will be substituted into f_{υ} (t),υ ∈ {1,...,m}/{τ}:
- 2) Stretching step: p̃_{τ} (t) is stretched by -η_{τ} to p_{τ}(t) = p̃_{r}(-η_{τ}t).
- 3) Periodic extension step: p_{r} (t) is extended to a periodic function with period
given by
where P_{τ}(t) is the final message that is sent to the variable node t_{j,r}.
[0066] Basic iteration of variable node message: each variable node sends a message to the neighbouring check node.
[0067] Suppose there are
e (equals to the column degree of
H) check nodes connected to the variable node
t_{j}, which are denoted by
c_{j,λ},λ ∈{1,...,
e}. The message that the check node
c_{j,λ} sends back to the variable node
t_{j} in the previous half-iteration is denoted by
P_{λ}(
t)
. The calculation of the message that is sent from the variable node
t_{j} to the check node
c_{j,τ} follows the two basic steps:
- 1) The product step:
- 2) the normalization step:
[0068] Repetition: The basic iteration is repeated until the iteration threshold is achieved.
[0069] Final Decision: To extract the desired linear combination of users' message,
r, the final PDF of the codeword elements
t_{1},...,t_{j},...,t_{n} should be estimated in the final iteration without excluding any check node message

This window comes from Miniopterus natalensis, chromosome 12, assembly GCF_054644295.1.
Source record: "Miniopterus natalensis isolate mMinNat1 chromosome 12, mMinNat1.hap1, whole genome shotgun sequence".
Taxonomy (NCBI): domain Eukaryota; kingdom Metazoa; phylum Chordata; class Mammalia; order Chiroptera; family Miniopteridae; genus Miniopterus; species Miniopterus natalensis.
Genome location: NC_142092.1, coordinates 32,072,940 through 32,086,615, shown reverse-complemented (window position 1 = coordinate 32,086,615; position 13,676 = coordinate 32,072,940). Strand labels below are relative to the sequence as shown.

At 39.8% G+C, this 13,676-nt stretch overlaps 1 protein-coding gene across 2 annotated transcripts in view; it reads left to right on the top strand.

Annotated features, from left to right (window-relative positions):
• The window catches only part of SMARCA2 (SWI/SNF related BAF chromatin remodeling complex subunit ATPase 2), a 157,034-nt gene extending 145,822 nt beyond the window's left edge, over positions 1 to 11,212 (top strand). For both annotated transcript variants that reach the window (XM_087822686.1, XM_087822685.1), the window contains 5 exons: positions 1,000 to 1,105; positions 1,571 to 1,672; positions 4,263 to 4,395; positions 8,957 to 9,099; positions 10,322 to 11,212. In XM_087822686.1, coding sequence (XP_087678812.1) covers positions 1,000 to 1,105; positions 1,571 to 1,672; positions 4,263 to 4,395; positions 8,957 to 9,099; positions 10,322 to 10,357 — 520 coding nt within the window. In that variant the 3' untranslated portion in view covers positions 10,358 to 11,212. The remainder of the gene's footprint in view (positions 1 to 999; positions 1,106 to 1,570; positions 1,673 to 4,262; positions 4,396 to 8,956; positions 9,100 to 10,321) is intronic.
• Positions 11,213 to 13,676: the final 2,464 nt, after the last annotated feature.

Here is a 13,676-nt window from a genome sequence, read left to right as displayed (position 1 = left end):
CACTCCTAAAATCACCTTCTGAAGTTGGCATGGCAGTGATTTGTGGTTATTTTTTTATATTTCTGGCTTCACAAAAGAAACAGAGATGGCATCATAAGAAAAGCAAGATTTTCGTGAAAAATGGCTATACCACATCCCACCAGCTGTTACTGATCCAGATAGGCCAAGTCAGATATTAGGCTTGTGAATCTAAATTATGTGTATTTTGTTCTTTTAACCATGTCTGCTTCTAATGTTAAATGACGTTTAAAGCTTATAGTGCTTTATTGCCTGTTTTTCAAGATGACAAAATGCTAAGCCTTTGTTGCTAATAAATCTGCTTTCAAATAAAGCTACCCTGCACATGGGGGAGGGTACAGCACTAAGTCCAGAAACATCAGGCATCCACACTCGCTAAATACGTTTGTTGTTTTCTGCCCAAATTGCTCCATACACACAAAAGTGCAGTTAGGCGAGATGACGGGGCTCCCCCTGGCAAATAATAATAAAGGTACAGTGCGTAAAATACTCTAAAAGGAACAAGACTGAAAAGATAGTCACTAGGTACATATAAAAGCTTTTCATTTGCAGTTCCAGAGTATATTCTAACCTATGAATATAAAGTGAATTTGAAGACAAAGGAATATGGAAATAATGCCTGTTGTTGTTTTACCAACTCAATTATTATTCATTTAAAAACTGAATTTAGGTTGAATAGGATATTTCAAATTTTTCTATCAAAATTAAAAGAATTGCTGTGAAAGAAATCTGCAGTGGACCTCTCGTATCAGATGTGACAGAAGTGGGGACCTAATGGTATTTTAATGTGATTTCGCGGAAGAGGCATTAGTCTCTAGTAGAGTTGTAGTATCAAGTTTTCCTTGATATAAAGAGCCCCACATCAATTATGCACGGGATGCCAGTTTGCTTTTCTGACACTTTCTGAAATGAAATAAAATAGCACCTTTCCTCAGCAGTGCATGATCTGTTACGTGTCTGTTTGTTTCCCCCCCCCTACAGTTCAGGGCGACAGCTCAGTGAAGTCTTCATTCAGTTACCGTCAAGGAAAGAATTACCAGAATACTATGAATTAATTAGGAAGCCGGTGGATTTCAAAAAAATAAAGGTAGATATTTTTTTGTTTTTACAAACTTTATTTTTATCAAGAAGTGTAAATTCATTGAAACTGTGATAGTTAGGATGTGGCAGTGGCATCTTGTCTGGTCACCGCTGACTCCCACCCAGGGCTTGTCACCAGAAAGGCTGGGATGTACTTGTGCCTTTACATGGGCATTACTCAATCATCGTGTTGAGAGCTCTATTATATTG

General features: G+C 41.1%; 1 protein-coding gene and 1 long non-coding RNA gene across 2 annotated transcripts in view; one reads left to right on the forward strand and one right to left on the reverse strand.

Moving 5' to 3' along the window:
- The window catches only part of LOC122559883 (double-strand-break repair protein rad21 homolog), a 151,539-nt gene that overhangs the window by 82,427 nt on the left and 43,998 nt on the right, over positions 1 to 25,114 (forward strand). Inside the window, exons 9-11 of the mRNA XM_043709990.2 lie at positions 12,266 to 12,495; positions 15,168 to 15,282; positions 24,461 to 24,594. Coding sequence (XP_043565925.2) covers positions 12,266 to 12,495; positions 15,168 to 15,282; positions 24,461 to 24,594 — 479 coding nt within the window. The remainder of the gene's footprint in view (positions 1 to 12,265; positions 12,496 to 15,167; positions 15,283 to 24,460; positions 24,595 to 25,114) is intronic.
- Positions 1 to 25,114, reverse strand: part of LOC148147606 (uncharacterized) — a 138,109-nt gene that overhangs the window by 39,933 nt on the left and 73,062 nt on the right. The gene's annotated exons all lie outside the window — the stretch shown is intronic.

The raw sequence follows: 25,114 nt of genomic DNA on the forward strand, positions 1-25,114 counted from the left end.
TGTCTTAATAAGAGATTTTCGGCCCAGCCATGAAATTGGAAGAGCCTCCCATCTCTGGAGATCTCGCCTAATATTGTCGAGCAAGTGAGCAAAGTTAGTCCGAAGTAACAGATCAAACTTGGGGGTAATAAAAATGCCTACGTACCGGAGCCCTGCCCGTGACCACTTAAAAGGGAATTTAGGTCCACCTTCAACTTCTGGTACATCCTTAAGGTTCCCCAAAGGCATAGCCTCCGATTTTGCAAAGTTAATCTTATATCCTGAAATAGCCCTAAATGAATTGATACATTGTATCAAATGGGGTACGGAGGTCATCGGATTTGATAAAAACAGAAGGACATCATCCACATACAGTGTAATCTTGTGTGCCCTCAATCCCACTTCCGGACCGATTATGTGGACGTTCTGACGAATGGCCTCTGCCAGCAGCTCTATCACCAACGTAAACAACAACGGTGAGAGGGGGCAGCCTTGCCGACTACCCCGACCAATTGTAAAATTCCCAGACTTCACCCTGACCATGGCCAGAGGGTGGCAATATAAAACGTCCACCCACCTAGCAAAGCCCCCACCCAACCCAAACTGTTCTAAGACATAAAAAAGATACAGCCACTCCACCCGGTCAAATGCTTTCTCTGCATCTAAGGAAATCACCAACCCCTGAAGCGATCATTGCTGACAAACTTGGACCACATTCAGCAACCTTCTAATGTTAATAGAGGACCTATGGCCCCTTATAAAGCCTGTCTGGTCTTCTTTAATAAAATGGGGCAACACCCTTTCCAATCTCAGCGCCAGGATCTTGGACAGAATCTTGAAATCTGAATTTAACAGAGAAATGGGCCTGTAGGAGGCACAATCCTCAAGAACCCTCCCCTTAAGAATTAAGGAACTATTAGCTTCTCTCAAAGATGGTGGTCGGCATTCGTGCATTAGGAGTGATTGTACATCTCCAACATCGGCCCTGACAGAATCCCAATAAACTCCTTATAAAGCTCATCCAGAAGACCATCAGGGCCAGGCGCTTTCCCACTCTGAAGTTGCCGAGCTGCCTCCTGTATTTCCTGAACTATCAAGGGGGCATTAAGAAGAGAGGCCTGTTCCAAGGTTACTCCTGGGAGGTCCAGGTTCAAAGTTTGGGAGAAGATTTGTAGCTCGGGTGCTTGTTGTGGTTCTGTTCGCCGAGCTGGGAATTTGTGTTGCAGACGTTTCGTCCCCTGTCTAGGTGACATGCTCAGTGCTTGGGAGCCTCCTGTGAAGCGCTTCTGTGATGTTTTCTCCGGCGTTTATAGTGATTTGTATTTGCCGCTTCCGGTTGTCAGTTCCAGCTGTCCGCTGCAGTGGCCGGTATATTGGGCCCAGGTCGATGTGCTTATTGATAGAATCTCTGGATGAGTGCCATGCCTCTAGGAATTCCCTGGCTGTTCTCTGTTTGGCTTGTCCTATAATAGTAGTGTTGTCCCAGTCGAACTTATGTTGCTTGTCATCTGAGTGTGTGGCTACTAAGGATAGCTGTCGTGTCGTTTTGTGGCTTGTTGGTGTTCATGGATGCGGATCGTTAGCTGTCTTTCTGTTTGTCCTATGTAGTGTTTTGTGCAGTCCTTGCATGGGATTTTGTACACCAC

in the product step, given by
[0070] Then, the estimated codeword element can be obtained from
. At last, the desired r is calculated as r = └
H·
t┐.
Message Recovery (step e)
[0071] Given the channel state information, the base station 7 obtains the best
K linear combination
r̂'s, indexed as [
r̂_{1},...,
r̂_{K}], namely, at least as many optimal independent linear combinations are obtained as
the number of transmitters. The coefficients of these linear combinations form a matrix
In order to successfully recover the users' messages [
v_{1},...,
v_{L}], the rank of
A should be no less than
L. As such, the base station takes the pseudo inverse to recover [
v_{1},...,
v_{L}], given by
Example
[0072] Here is a simple example to illustrate the decoding procedure of LDLMA: there are
2 user terminals with access to the base stations. Both user terminals employ the
same LDLC codebook Λ, where the codewords are
x_{1} =
Gv_{1} and
x_{2} =
Gv_{2}, respectively. Assume that the channel coefficient vector is
h = [
h_{1} h_{2}]
^{T} = [1 2.2]
^{T} such that the received signal is
y =
1x_{1} + 2.2
x_{2}+
z. Assuming after the rate optimization, the base station selects, say,
α_{1} = 5 and α
_{2} = 4 as the best two scale factors such that we have
and
where
as
t_{1},
t_{2} ∈ Λ, the SISO lattice decoder over Λ iteratively estimates the distributions
f_{T1|Y} (
t_{1}|
y) and
f_{T2|Y}(
t_{2}|
y) to extract
r_{1} = 5
v_{1} + 11
v_{2} and
r_{2}=4
v_{1}+9
v_{2} because of the following equalities: 5
x_{1}+11
x_{2} =
G(5
v_{1}+11
v_{2}) and 4
x_{1} + 9
x_{2} =
G(4
v_{1} + 9
v). Once we have
r_{1},
r_{2} and
A, we obtain the users' data
v_{1} and
v_{2} by taking the inverse of
A over
r_{1} and
r_{2}.